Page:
She holds a ticket in her hand while she sits on the hard plastic chair in the airport lobby, trying to decide if it is even worth it. Ethan had gone on ahead, thinking she was on her way when she could get away, but she didn’t know then if she would, and she still doesn’t know now. A shock of her now-white hair hangs precariously over her left eye, a curtain to either keep in or keep out the fear, and she doesn’t move it, a fight against her instincts. But there’s so much more to ponder, she realizes, as the man sits down across from her. Out of the corner of her right eye she makes out the movement, and he’s not hard to miss in his Hawaiian shirt and khaki shorts. His hair is nearly as white as hers, both the hair on his head and on his legs. She can tell the latter because of his deep tan. He has been on vacation, and she should be heading on one if she can only get past herself.

It’s not even that difficult to fathom how she has gotten into this situation. It all began with a phone call.

“It’s not going to work out for you here,” he had told her after their standard pleasantries, and she wondered why he had even bothered.

“But I can do whatever you want,” she said, trying not to break down. “You know I need this.”

“I know what we can afford, and it’s not you,” he said somewhat flatly, but she knew how hard it hurt him to tell her that. He was obviously trying to distance himself from the news, to no avail.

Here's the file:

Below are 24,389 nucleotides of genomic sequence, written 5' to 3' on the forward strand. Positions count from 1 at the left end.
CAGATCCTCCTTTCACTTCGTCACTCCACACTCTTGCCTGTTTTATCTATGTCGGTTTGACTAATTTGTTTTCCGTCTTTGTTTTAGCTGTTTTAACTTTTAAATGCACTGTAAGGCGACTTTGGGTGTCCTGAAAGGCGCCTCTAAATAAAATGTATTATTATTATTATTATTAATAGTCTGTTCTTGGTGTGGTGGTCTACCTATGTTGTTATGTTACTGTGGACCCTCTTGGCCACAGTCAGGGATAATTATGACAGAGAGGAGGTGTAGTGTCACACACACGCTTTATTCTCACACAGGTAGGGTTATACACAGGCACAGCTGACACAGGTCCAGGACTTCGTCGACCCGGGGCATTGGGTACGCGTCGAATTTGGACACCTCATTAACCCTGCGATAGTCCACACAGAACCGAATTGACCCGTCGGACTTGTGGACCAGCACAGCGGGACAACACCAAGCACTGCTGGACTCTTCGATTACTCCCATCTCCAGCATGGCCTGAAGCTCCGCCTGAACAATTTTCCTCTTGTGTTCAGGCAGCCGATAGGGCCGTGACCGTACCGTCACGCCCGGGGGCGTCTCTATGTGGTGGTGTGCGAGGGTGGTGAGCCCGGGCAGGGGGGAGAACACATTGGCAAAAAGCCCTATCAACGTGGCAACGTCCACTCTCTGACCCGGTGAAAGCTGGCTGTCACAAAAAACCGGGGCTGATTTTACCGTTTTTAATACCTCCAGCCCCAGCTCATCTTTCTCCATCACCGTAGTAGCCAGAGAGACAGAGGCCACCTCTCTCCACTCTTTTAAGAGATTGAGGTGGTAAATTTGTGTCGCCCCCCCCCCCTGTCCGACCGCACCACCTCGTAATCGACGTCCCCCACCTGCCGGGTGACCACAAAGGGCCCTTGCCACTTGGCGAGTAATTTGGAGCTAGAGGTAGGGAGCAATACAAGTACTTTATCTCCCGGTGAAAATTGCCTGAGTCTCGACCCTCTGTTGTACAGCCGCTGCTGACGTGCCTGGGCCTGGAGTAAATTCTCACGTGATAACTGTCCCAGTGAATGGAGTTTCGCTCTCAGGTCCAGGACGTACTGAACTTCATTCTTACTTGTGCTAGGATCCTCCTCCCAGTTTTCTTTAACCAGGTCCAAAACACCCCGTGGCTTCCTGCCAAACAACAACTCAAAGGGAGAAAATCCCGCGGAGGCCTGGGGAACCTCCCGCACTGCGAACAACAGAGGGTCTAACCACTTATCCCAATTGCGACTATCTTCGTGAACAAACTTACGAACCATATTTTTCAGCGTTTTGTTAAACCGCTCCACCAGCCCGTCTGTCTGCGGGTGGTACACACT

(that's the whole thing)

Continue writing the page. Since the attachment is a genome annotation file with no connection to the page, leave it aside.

“It’s because of my age, isn’t it?” she questioned, speaking the unspeakable.

That’s when it finally sunk in, through the silence that hung like a drape over their now aborted conversation. It’s when she knew she was indeed too old for her life. She had outgrown her usefulness, so what use could Ethan possibly want with her? Therein lies the essence of her indecision while sitting on that uncomfortable airport lobby seat. She is lamenting her demise, so why try and enjoy a life that is in such flux? But then she saw the man sit down across from her, with his easy manner and his tanned legs. He is obviously older than she is, and yet he is still enjoying his life. What right does he have when she is old and washed up?

Her cell phone calls out to her in the midst of her reverie. The chorus of “I Kissed a Girl” reminding her that it was her 25-year old daughter who set her ringtone and she, for the life of her, couldn’t figure out how to change it to something more suitable. She saw the man grin at her as she fumbled with her purse, trying to find her phone to drown out the music that she believed dated her even more. When she finally had it out, and the beat had just about become everything she heard, she looked at the display. It was Ethan. And she thought she finally had an answer for him.

She picked up.

Sam

So You’re Turning 36. It’s Okay.